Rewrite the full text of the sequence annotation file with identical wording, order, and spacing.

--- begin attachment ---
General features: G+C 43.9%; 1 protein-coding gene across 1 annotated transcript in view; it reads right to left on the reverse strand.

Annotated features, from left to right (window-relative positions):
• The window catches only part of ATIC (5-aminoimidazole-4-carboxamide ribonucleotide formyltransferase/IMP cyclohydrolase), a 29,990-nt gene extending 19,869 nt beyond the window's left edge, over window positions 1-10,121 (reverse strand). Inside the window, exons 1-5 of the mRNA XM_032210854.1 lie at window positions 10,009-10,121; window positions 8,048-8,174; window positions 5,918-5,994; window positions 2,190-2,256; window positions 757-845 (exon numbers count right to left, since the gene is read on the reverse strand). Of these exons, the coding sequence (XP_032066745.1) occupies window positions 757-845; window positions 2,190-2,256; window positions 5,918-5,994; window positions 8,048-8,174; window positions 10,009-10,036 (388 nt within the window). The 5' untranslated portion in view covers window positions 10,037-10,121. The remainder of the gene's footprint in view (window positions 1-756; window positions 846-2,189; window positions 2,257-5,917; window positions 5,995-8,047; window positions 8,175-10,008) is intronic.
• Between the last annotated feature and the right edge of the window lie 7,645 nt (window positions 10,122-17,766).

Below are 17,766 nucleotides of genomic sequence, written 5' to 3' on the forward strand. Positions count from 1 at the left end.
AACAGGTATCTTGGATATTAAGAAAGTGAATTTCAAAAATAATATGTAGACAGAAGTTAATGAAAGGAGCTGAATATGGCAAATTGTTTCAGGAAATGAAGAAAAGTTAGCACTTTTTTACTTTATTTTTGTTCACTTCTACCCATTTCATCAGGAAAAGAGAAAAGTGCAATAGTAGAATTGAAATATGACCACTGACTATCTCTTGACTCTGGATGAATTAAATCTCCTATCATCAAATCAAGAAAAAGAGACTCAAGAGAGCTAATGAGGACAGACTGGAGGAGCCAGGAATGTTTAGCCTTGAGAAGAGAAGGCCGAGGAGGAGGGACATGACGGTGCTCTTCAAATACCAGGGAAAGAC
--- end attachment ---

General features: G+C 43.9%; 1 protein-coding gene across 1 annotated transcript in view; it reads right to left on the reverse strand.

Annotated features, from left to right (window-relative positions):
• The window catches only part of ATIC (5-aminoimidazole-4-carboxamide ribonucleotide formyltransferase/IMP cyclohydrolase), a 29,990-nt gene extending 19,869 nt beyond the window's left edge, over window positions 1-10,121 (reverse strand). Inside the window, exons 1-5 of the mRNA XM_032210854.1 lie at window positions 10,009-10,121; window positions 8,048-8,174; window positions 5,918-5,994; window positions 2,190-2,256; window positions 757-845 (exon numbers count right to left, since the gene is read on the reverse strand). Of these exons, the coding sequence (XP_032066745.1) occupies window positions 757-845; window positions 2,190-2,256; window positions 5,918-5,994; window positions 8,048-8,174; window positions 10,009-10,036 (388 nt within the window). The 5' untranslated portion in view covers window positions 10,037-10,121. The remainder of the gene's footprint in view (window positions 1-756; window positions 846-2,189; window positions 2,257-5,917; window positions 5,995-8,047; window positions 8,175-10,008) is intronic.
• Between the last annotated feature and the right edge of the window lie 7,645 nt (window positions 10,122-17,766).

Below are 17,766 nucleotides of genomic sequence, written 5' to 3' on the forward strand. Positions count from 1 at the left end.
AACAGGTATCTTGGATATTAAGAAAGTGAATTTCAAAAATAATATGTAGACAGAAGTTAATGAAAGGAGCTGAATATGGCAAATTGTTTCAGGAAATGAAGAAAAGTTAGCACTTTTTTACTTTATTTTTGTTCACTTCTACCCATTTCATCAGGAAAAGAGAAAAGTGCAATAGTAGAATTGAAATATGACCACTGACTATCTCTTGACTCTGGATGAATTAAATCTCCTATCATCAAATCAAGAAAAAGAGACTCAAGAGAGCTAATGAGGACAGACTGGAGGAGCCAGGAATGTTTAGCCTTGAGAAGAGAAGGCCGAGGAGGAGGGACATGACGGTGCTCTTCAAATACCAGGGAAAGAC